Thus, P(3 tails) + P(4 tails) + P(5 tails) = 1/2
P(5 tails) = 1/32
So P(3 tails) + P(4 tails) = 1/2 - 1/32 = 15/32.

The correct answer is B.
Dear GMATGuru
I encountered another solution in which total possibility = 2^5 (which will include a certain number of similar outcomes in different orders)

Since it does not matter which of the 5 tosses is won, as long as it's either 3 or 4 of them, we can use the combination formula:

For 3 wins, we have 5!/3!2! = 10 possible combinations of 3 wins

For 4 wins, we have 5!/4!1! = 5 possible combinations of 4 wins

My question here:
How we can divide combinations over permutation? as As far as I know, we must either deal with all combinations (in numerator and denominator) or all permutations (in numerator and denominator).

Should not we discard similar outcome from 2^5 to make numerator matches the denominator? or the other way to consider the order in the numerator to match the order in the denominator?

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Mo2men wrote:
[Dear GMATGuru
I encountered another solution in which total possibility = 2^5 (which will include a certain number of similar outcomes in different orders)

Since it does not matter which of the 5 tosses is won, as long as it's either 3 or 4 of them, we can use the combination formula:

For 3 wins, we have 5!/3!2! = 10 possible combinations of 3 wins

For 4 wins, we have 5!/4!1! = 5 possible combinations of 4 wins

My question here:
How we can divide combinations over permutation? as As far as I know, we must either deal with all combinations (in numerator and denominator) or all permutations (in numerator and denominator).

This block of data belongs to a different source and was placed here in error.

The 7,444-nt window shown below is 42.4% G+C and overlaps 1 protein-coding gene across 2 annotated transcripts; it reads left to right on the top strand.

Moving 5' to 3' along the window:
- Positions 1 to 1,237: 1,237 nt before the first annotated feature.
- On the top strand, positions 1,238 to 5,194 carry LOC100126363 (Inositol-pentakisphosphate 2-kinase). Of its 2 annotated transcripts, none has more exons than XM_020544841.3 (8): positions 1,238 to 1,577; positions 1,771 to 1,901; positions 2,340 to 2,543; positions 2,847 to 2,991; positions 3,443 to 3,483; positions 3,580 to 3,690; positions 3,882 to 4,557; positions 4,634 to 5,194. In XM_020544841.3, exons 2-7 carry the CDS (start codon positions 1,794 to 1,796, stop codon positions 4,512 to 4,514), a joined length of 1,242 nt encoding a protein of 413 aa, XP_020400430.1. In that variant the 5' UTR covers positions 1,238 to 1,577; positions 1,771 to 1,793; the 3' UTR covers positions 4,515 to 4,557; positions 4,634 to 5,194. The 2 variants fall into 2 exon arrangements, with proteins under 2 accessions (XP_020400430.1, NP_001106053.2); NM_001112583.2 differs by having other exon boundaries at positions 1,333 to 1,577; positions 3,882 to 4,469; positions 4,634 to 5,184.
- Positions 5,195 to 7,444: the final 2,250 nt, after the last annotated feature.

3 wins and 2 losses = WWWLL.

One way to determine the number of ways to get 3 wins is to count the number of ways to arrange the 5 letters WWWLL.
The number of ways to arrange 5 elements = 5!.
But when an arrangement includes IDENTICAL elements, we must divide by the number of ways each set of identical elements can be ARRANGED.
The reason:
When the identical elements swap positions, the arrangement doesn't change.
Here, we must divide by 3! to account for the 3 identical W's and by 2! to account for the 2 identical L's:
5!/(3!2!) = 10

Another approach:
There are 5 positions in the arrangement.
Each position must be occupied by W or L.
A good arrangement occurs when W's occupy A COMBINATION OF 3 POSITIONS in the 5-position arrangement.
Thus, to determine the number of ways to get 3 wins, we can count the number ways to choose a combination of 3 positions from 5 options:
5C3 = 5!/(3!2!) = 10

Each approach yields the same result.

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GMATGuruNY@gmail.com

If you find one of my posts helpful, please take a moment to click on the "UPVOTE" icon.

Available for tutoring in NYC and long-distance.
For more information, please email me at GMATGuruNY@gmail.com.